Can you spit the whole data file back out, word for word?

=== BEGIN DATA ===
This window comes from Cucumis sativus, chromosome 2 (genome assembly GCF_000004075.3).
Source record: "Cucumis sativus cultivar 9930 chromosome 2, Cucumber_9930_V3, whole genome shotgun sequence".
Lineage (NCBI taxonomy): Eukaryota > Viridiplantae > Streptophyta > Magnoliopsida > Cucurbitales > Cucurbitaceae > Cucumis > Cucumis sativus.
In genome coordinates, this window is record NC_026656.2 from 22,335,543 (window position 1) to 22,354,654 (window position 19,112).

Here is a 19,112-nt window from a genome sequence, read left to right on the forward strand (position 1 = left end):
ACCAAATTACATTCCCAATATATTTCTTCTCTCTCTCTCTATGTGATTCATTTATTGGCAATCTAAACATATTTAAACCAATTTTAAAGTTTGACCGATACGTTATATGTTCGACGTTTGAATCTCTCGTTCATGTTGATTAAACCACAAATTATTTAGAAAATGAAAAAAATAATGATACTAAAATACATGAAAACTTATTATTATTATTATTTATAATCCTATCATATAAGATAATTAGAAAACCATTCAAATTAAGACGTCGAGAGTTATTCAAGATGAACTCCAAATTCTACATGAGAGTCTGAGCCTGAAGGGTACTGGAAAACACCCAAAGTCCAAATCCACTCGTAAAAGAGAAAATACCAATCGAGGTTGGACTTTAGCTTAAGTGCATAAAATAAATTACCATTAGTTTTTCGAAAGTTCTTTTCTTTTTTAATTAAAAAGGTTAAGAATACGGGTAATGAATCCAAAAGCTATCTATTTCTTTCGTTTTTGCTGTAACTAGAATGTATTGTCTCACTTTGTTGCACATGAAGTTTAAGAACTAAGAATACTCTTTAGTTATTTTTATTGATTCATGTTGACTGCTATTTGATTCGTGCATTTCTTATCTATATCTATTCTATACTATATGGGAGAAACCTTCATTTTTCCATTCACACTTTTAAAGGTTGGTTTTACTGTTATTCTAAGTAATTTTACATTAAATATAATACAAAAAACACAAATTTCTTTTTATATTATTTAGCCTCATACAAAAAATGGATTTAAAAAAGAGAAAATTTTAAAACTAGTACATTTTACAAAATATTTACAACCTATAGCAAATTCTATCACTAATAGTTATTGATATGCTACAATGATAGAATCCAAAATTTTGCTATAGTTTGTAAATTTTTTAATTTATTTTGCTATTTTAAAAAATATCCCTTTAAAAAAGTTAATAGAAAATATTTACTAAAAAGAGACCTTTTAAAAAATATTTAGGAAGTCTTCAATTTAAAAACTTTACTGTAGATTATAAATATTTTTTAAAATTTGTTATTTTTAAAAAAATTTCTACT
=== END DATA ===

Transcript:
This window comes from Cucumis sativus, chromosome 2 (genome assembly GCF_000004075.3).
Source record: "Cucumis sativus cultivar 9930 chromosome 2, Cucumber_9930_V3, whole genome shotgun sequence".
Lineage (NCBI taxonomy): Eukaryota > Viridiplantae > Streptophyta > Magnoliopsida > Cucurbitales > Cucurbitaceae > Cucumis > Cucumis sativus.
In genome coordinates, this window is record NC_026656.2 from 22,335,543 (window position 1) to 22,354,654 (window position 19,112).

Here is a 19,112-nt window from a genome sequence, read left to right on the forward strand (position 1 = left end):
ACCAAATTACATTCCCAATATATTTCTTCTCTCTCTCTCTATGTGATTCATTTATTGGCAATCTAAACATATTTAAACCAATTTTAAAGTTTGACCGATACGTTATATGTTCGACGTTTGAATCTCTCGTTCATGTTGATTAAACCACAAATTATTTAGAAAATGAAAAAAATAATGATACTAAAATACATGAAAACTTATTATTATTATTATTTATAATCCTATCATATAAGATAATTAGAAAACCATTCAAATTAAGACGTCGAGAGTTATTCAAGATGAACTCCAAATTCTACATGAGAGTCTGAGCCTGAAGGGTACTGGAAAACACCCAAAGTCCAAATCCACTCGTAAAAGAGAAAATACCAATCGAGGTTGGACTTTAGCTTAAGTGCATAAAATAAATTACCATTAGTTTTTCGAAAGTTCTTTTCTTTTTTAATTAAAAAGGTTAAGAATACGGGTAATGAATCCAAAAGCTATCTATTTCTTTCGTTTTTGCTGTAACTAGAATGTATTGTCTCACTTTGTTGCACATGAAGTTTAAGAACTAAGAATACTCTTTAGTTATTTTTATTGATTCATGTTGACTGCTATTTGATTCGTGCATTTCTTATCTATATCTATTCTATACTATATGGGAGAAACCTTCATTTTTCCATTCACACTTTTAAAGGTTGGTTTTACTGTTATTCTAAGTAATTTTACATTAAATATAATACAAAAAACACAAATTTCTTTTTATATTATTTAGCCTCATACAAAAAATGGATTTAAAAAAGAGAAAATTTTAAAACTAGTACATTTTACAAAATATTTACAACCTATAGCAAATTCTATCACTAATAGTTATTGATATGCTACAATGATAGAATCCAAAATTTTGCTATAGTTTGTAAATTTTTTAATTTATTTTGCTATTTTAAAAAATATCCCTTTAAAAAAGTTAATAGAAAATATTTACTAAAAAGAGACCTTTTAAAAAATATTTAGGAAGTCTTCAATTTAAAAACTTTACTGTAGATTATAAATATTTTTTAAAATTTGTTATTTTTAAAAAAATTTCTACT